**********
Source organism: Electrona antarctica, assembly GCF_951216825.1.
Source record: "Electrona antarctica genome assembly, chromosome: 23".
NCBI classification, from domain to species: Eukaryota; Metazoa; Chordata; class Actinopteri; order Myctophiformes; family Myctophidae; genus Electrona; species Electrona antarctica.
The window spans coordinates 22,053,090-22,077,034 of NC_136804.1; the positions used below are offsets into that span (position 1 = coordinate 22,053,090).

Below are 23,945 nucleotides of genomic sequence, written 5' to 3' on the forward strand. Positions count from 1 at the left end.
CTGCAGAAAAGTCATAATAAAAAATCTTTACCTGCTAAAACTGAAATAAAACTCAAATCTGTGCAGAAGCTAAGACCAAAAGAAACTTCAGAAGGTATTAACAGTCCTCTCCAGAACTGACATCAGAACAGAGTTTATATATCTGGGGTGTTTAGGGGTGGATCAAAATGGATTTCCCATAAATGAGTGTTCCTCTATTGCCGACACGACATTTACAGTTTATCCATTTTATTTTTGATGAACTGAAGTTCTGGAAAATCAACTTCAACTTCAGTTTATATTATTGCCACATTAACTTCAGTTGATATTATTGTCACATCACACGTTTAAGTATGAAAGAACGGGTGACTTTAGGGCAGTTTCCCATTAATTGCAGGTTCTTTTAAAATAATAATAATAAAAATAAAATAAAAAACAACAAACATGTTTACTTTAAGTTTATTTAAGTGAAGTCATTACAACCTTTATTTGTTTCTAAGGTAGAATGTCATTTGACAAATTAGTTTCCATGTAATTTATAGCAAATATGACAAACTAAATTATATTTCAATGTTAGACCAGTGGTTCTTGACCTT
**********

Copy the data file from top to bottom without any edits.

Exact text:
Source organism: Electrona antarctica, assembly GCF_951216825.1.
Source record: "Electrona antarctica genome assembly, chromosome: 23".
NCBI classification, from domain to species: Eukaryota; Metazoa; Chordata; class Actinopteri; order Myctophiformes; family Myctophidae; genus Electrona; species Electrona antarctica.
The window spans coordinates 22,053,090-22,077,034 of NC_136804.1; the positions used below are offsets into that span (position 1 = coordinate 22,053,090).

Below are 23,945 nucleotides of genomic sequence, written 5' to 3' on the forward strand. Positions count from 1 at the left end.
CTGCAGAAAAGTCATAATAAAAAATCTTTACCTGCTAAAACTGAAATAAAACTCAAATCTGTGCAGAAGCTAAGACCAAAAGAAACTTCAGAAGGTATTAACAGTCCTCTCCAGAACTGACATCAGAACAGAGTTTATATATCTGGGGTGTTTAGGGGTGGATCAAAATGGATTTCCCATAAATGAGTGTTCCTCTATTGCCGACACGACATTTACAGTTTATCCATTTTATTTTTGATGAACTGAAGTTCTGGAAAATCAACTTCAACTTCAGTTTATATTATTGCCACATTAACTTCAGTTGATATTATTGTCACATCACACGTTTAAGTATGAAAGAACGGGTGACTTTAGGGCAGTTTCCCATTAATTGCAGGTTCTTTTAAAATAATAATAATAAAAATAAAATAAAAAACAACAAACATGTTTACTTTAAGTTTATTTAAGTGAAGTCATTACAACCTTTATTTGTTTCTAAGGTAGAATGTCATTTGACAAATTAGTTTCCATGTAATTTATAGCAAATATGACAAACTAAATTATATTTCAATGTTAGACCAGTGGTTCTTGACCTT